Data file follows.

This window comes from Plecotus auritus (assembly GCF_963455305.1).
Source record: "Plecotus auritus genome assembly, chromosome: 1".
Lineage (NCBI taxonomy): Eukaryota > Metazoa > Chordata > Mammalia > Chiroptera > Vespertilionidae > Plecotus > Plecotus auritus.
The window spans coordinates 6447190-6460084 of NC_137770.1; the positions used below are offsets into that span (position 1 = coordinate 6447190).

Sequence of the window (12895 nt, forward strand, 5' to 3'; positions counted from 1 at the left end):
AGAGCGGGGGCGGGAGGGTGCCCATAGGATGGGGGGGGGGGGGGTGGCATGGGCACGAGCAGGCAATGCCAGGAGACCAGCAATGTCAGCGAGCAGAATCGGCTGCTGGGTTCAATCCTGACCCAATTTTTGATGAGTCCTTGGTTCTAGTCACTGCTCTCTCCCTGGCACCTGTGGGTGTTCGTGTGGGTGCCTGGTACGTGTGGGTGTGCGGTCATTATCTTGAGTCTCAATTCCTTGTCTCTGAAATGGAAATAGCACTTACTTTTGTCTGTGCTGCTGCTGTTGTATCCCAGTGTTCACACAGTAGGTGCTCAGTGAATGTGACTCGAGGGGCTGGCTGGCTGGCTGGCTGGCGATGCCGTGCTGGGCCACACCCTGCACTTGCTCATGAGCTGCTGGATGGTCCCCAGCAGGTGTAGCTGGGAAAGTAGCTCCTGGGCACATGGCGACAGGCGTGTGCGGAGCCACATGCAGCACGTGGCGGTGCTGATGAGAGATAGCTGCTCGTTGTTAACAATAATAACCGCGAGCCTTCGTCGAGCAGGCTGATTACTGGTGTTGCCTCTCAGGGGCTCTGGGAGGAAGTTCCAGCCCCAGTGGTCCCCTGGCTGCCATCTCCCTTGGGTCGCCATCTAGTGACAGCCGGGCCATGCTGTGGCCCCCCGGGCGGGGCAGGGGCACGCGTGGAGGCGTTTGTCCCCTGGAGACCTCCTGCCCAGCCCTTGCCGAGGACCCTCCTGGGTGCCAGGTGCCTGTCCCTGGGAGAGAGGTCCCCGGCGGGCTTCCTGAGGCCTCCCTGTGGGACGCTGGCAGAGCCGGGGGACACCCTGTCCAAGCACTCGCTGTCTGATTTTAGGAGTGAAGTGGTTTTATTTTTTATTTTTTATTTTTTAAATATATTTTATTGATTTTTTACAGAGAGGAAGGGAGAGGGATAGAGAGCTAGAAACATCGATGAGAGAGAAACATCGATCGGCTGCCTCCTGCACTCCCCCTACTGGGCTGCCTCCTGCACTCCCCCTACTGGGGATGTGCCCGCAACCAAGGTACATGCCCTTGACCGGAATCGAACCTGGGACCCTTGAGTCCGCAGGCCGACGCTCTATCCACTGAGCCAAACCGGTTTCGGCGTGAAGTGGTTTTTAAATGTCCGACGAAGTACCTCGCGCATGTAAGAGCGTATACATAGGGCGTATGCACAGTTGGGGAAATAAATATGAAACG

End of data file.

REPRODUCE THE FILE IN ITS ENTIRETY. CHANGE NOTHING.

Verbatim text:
This window comes from Plecotus auritus (assembly GCF_963455305.1).
Source record: "Plecotus auritus genome assembly, chromosome: 1".
Lineage (NCBI taxonomy): Eukaryota > Metazoa > Chordata > Mammalia > Chiroptera > Vespertilionidae > Plecotus > Plecotus auritus.
The window spans coordinates 6447190-6460084 of NC_137770.1; the positions used below are offsets into that span (position 1 = coordinate 6447190).

Sequence of the window (12895 nt, forward strand, 5' to 3'; positions counted from 1 at the left end):
AGAGCGGGGGCGGGAGGGTGCCCATAGGATGGGGGGGGGGGGGGTGGCATGGGCACGAGCAGGCAATGCCAGGAGACCAGCAATGTCAGCGAGCAGAATCGGCTGCTGGGTTCAATCCTGACCCAATTTTTGATGAGTCCTTGGTTCTAGTCACTGCTCTCTCCCTGGCACCTGTGGGTGTTCGTGTGGGTGCCTGGTACGTGTGGGTGTGCGGTCATTATCTTGAGTCTCAATTCCTTGTCTCTGAAATGGAAATAGCACTTACTTTTGTCTGTGCTGCTGCTGTTGTATCCCAGTGTTCACACAGTAGGTGCTCAGTGAATGTGACTCGAGGGGCTGGCTGGCTGGCTGGCTGGCGATGCCGTGCTGGGCCACACCCTGCACTTGCTCATGAGCTGCTGGATGGTCCCCAGCAGGTGTAGCTGGGAAAGTAGCTCCTGGGCACATGGCGACAGGCGTGTGCGGAGCCACATGCAGCACGTGGCGGTGCTGATGAGAGATAGCTGCTCGTTGTTAACAATAATAACCGCGAGCCTTCGTCGAGCAGGCTGATTACTGGTGTTGCCTCTCAGGGGCTCTGGGAGGAAGTTCCAGCCCCAGTGGTCCCCTGGCTGCCATCTCCCTTGGGTCGCCATCTAGTGACAGCCGGGCCATGCTGTGGCCCCCCGGGCGGGGCAGGGGCACGCGTGGAGGCGTTTGTCCCCTGGAGACCTCCTGCCCAGCCCTTGCCGAGGACCCTCCTGGGTGCCAGGTGCCTGTCCCTGGGAGAGAGGTCCCCGGCGGGCTTCCTGAGGCCTCCCTGTGGGACGCTGGCAGAGCCGGGGGACACCCTGTCCAAGCACTCGCTGTCTGATTTTAGGAGTGAAGTGGTTTTATTTTTTATTTTTTATTTTTTAAATATATTTTATTGATTTTTTACAGAGAGGAAGGGAGAGGGATAGAGAGCTAGAAACATCGATGAGAGAGAAACATCGATCGGCTGCCTCCTGCACTCCCCCTACTGGGCTGCCTCCTGCACTCCCCCTACTGGGGATGTGCCCGCAACCAAGGTACATGCCCTTGACCGGAATCGAACCTGGGACCCTTGAGTCCGCAGGCCGACGCTCTATCCACTGAGCCAAACCGGTTTCGGCGTGAAGTGGTTTTTAAATGTCCGACGAAGTACCTCGCGCATGTAAGAGCGTATACATAGGGCGTATGCACAGTTGGGGAAATAAATATGAAACG